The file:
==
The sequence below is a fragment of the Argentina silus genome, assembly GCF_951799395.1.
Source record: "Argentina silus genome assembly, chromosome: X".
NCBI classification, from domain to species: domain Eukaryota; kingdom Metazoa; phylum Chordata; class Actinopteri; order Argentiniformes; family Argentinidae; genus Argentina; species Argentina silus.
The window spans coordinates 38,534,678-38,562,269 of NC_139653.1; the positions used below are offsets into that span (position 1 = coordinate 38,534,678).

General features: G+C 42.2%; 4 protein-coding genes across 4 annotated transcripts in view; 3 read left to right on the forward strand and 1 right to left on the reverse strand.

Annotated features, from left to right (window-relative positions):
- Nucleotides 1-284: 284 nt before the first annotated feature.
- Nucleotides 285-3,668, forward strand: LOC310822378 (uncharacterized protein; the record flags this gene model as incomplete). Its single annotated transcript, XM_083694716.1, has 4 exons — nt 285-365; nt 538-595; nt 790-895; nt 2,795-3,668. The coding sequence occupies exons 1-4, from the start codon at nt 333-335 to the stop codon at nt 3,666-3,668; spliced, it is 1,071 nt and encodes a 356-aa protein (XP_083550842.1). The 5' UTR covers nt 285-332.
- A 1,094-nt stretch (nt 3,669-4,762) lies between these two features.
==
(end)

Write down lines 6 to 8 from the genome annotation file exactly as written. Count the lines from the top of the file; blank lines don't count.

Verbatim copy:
Annotated features, from left to right (window-relative positions):
- Nucleotides 1-284: 284 nt before the first annotated feature.
- Nucleotides 285-3,668, forward strand: LOC310822378 (uncharacterized protein; the record flags this gene model as incomplete). Its single annotated transcript, XM_083694716.1, has 4 exons — nt 285-365; nt 538-595; nt 790-895; nt 2,795-3,668. The coding sequence occupies exons 1-4, from the start codon at nt 333-335 to the stop codon at nt 3,666-3,668; spliced, it is 1,071 nt and encodes a 356-aa protein (XP_083550842.1). The 5' UTR covers nt 285-332.